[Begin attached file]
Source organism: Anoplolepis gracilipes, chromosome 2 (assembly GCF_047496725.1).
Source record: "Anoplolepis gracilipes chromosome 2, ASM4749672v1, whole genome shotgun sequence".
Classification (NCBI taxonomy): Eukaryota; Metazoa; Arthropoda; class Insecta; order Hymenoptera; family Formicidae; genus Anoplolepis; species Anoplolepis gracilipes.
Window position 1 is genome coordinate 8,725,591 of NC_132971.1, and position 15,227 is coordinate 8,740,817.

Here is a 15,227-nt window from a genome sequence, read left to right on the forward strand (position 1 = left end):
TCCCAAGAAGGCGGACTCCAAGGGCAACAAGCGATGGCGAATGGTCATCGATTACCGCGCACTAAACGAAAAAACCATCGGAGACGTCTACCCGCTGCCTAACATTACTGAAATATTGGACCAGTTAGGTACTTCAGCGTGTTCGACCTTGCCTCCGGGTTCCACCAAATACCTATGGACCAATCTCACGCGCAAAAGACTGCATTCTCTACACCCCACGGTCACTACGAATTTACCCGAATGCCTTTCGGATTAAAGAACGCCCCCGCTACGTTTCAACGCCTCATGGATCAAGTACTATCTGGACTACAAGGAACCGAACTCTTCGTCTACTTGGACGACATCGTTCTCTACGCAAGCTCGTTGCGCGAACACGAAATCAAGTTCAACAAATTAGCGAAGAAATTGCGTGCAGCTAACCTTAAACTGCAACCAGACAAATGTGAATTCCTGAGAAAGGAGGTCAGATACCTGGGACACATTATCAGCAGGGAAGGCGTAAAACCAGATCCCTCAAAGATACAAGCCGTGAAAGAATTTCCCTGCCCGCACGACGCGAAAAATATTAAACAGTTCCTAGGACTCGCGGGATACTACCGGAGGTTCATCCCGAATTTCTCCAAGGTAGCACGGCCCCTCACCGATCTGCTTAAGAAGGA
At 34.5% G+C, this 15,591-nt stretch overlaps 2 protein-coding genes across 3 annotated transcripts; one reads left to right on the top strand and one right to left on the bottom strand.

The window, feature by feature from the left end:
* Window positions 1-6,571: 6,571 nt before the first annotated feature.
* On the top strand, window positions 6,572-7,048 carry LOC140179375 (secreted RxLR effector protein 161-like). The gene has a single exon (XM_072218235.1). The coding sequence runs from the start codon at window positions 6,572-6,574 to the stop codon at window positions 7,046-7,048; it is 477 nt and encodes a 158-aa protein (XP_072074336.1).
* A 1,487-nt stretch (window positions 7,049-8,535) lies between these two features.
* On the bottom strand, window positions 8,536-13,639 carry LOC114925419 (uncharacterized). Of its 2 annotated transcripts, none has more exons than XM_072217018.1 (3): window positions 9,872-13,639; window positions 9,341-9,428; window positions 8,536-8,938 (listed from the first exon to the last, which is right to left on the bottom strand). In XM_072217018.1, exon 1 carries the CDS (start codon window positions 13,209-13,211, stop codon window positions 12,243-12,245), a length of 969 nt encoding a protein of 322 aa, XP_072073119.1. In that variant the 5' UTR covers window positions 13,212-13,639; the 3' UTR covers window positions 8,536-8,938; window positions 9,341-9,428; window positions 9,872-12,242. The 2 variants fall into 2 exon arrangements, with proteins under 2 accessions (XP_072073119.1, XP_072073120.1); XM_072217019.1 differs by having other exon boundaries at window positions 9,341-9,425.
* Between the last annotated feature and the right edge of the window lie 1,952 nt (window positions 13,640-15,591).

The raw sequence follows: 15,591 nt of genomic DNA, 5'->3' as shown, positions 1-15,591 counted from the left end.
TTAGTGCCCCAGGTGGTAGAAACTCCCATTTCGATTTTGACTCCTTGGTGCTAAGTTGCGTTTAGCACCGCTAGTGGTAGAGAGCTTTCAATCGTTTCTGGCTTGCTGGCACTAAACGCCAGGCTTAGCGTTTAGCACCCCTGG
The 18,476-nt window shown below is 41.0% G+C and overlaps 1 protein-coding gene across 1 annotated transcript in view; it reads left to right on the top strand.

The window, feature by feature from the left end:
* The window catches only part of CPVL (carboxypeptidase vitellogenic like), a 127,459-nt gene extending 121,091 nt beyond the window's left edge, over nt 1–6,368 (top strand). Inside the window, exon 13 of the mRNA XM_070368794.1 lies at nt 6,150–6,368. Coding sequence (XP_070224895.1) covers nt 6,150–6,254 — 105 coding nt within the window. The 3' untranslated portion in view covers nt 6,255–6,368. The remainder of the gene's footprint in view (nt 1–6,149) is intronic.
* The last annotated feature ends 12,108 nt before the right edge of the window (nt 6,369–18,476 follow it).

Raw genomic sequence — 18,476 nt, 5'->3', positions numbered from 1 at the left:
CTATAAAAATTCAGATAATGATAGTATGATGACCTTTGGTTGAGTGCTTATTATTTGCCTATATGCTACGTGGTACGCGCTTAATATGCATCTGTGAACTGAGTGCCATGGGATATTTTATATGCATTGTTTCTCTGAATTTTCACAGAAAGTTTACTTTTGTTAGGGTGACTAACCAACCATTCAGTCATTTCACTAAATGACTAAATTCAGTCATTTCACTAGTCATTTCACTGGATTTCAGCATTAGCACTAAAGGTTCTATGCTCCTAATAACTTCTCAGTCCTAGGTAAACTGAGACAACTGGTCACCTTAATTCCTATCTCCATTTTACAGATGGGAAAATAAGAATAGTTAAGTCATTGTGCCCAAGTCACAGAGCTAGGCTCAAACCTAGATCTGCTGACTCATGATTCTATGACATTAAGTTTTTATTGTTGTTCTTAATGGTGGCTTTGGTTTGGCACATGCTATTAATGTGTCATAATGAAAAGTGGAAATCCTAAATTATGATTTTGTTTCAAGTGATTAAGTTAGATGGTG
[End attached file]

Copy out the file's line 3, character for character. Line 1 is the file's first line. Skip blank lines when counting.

Classification (NCBI taxonomy): Eukaryota; Metazoa; Arthropoda; class Insecta; order Hymenoptera; family Formicidae; genus Anoplolepis; species Anoplolepis gracilipes.